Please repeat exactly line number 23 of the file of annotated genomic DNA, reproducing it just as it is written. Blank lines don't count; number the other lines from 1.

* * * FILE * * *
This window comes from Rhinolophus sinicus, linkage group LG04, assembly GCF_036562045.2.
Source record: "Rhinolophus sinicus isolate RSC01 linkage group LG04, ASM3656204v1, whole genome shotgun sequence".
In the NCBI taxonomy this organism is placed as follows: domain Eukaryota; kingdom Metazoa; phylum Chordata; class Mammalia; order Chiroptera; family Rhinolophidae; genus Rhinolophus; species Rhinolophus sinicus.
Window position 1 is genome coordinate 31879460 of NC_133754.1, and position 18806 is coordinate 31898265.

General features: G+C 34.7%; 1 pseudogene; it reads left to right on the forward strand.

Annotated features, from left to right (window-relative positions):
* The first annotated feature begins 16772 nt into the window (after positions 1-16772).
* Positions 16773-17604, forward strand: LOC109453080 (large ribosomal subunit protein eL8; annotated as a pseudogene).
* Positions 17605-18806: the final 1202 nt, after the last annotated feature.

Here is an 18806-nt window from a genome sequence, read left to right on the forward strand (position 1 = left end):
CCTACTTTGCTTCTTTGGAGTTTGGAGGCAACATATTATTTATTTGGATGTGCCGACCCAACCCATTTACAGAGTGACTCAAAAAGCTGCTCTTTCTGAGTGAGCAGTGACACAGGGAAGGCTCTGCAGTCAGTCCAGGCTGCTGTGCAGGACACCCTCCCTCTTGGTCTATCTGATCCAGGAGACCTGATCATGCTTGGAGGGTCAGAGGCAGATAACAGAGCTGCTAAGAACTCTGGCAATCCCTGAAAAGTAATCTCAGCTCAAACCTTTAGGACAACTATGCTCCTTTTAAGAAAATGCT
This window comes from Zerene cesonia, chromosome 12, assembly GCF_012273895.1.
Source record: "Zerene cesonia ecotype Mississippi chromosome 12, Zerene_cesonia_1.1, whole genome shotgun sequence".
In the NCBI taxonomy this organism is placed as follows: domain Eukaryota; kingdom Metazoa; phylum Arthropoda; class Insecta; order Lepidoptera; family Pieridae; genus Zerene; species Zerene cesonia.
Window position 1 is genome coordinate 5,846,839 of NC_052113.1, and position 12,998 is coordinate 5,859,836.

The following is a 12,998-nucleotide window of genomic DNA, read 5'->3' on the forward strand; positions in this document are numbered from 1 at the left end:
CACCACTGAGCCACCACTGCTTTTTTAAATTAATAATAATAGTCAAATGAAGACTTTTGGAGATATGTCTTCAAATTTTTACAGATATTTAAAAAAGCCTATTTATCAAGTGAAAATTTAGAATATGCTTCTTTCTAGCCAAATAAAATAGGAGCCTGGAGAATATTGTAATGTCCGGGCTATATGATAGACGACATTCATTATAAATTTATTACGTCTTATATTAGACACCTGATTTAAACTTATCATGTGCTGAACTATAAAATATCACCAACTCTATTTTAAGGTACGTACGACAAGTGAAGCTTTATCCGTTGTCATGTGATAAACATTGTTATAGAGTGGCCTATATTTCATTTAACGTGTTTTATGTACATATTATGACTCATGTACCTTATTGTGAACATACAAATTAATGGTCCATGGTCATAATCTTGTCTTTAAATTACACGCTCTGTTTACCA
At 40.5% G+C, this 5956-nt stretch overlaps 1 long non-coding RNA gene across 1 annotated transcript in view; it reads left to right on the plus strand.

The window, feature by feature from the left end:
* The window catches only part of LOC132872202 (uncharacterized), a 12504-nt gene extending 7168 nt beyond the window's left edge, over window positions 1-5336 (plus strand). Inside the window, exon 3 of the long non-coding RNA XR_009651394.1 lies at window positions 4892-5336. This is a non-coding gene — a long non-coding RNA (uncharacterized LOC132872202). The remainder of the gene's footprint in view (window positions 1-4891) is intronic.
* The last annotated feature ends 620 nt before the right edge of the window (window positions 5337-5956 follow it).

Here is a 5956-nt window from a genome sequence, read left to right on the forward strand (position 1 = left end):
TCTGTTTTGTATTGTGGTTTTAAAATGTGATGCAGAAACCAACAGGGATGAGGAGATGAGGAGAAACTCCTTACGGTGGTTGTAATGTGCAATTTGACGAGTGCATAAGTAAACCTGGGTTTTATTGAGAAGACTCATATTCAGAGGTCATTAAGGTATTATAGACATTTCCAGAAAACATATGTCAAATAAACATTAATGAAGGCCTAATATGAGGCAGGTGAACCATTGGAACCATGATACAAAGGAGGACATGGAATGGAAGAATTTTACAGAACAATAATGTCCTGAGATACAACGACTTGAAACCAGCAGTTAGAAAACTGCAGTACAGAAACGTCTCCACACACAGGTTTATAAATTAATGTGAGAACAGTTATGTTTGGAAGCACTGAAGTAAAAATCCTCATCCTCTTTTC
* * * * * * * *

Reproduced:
TCTGTTTTGTATTGTGGTTTTAAAATGTGATGCAGAAACCAACAGGGATGAGGAGATGAGGAGAAACTCCTTACGGTGGTTGTAATGTGCAATTTGACGAGTGCATAAGTAAACCTGGGTTTTATTGAGAAGACTCATATTCAGAGGTCATTAAGGTATTATAGACATTTCCAGAAAACATATGTCAAATAAACATTAATGAAGGCCTAATATGAGGCAGGTGAACCATTGGAACCATGATACAAAGGAGGACATGGAATGGAAGAATTTTACAGAACAATAATGTCCTGAGATACAACGACTTGAAACCAGCAGTTAGAAAACTGCAGTACAGAAACGTCTCCACACACAGGTTTATAAATTAATGTGAGAACAGTTATGTTTGGAAGCACTGAAGTAAAAATCCTCATCCTCTTTTC